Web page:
This post first appeared on I-D
Given the cultural significance of Black Panther and the universe it inhabits, we asked five visual artists to respond to the film and its themes through art and photography.
Capturing the spirit and energy of Marvel’s Black Panther, here five accomplished multi-disciplinary artists create unique work that interprets, reimagines and celebrates the afrofuturistic themes of the film, and share the inspirations behind their pieces.
Trevor Stuurman photographs and creative directs a shoot that captures the magical creativity of Africa. Loyiso Mkize plays with recognisable African aesthetics to create a cosmic imagination of the titular Black Panther. Mike Toney highlights the strength of the protagonists through vivid illustration. Osbourne Macharia creates stunning imagery of the “three blind elders” of Maasai. And Nikolas Draper-Ivey designs a captivating portrait of the characters.
Watch our film with the Black Panther cast.
“Black Panther showcases the power of women in our continent’s history and that was the true inspiration behind the art created. Africa is full of inspiration and I believe it is definitely out there now. There is magic at every corner and it is safe to say the continent is a fervent creative furnace.”
“The piece is my interpretation of the Black Panther, the protagonist, as mantled in a fantastical outer worldly composition pulling on recognisable African aesthetics. Behind our hero crowning him is a cosmic representation of the Wakandan and Black Panther spiritual law.”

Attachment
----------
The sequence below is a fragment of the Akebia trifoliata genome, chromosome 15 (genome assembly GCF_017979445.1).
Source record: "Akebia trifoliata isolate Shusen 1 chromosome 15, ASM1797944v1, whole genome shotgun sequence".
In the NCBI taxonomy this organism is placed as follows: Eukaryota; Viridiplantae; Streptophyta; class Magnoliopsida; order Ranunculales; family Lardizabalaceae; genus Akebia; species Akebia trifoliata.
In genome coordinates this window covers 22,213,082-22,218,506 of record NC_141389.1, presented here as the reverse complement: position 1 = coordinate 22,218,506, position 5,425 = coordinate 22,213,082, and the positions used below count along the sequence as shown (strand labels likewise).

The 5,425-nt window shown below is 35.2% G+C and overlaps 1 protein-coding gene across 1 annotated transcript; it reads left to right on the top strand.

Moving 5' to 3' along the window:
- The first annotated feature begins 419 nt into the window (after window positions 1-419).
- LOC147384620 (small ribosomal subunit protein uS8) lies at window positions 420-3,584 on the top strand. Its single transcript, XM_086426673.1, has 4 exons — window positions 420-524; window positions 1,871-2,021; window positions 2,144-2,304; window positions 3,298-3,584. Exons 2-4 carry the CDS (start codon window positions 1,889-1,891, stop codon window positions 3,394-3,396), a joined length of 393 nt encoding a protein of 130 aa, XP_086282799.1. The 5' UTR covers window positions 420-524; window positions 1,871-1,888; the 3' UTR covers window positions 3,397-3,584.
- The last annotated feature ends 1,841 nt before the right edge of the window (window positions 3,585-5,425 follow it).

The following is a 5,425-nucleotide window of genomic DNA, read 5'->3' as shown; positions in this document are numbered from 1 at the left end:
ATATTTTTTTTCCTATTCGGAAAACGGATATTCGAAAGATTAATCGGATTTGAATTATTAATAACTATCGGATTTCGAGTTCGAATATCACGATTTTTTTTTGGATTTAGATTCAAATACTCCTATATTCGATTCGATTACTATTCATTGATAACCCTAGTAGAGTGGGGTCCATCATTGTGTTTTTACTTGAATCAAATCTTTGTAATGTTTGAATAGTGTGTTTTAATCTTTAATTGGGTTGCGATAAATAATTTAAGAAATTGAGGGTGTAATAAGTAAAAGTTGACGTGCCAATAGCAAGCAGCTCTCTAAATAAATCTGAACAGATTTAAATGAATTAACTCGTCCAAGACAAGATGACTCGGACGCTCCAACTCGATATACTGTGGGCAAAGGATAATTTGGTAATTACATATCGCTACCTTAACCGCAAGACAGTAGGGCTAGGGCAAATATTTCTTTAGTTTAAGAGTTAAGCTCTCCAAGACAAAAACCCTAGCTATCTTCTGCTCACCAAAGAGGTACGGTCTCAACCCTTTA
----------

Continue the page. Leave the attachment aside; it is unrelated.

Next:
“T’challa: That moment when T’challa turns on his warrior instinct. The lighting to me represents all the previous panthers giving T’challa their blessing.”
“Women of Wakanda: Each of their stances speaks to that character’s personality. I wanted to highlight strength, power and ferocity of the warrior women of Wakanda.”
“Let the World Burn: Killmonger’s Formidable Rage. He wants to see it all burn… with no remorse.”
“The project gives more light to three of Black Panther’s most trusted advisors and members of his inner circle. Having been rescued by the king himself, and adopted into the Wakanda kingdom, the three blind elders brought in a vast knowledge of cultures and tribes, after having wandered in the desert of North Africa for years. Exposure to the metallic element Vibranium, which is only found in Wakanda, made them blind but also gave them extra ordinary abilities and insight.”
“I’m extremely grateful to be able to contribute to something like this. Black Panther is an important film and the name carries a real weight, history if you will — so I knew right away that I had to pull out all the stops. It was challenging, and the process was humbling to say the least, but I’m pleased to see that people like it.”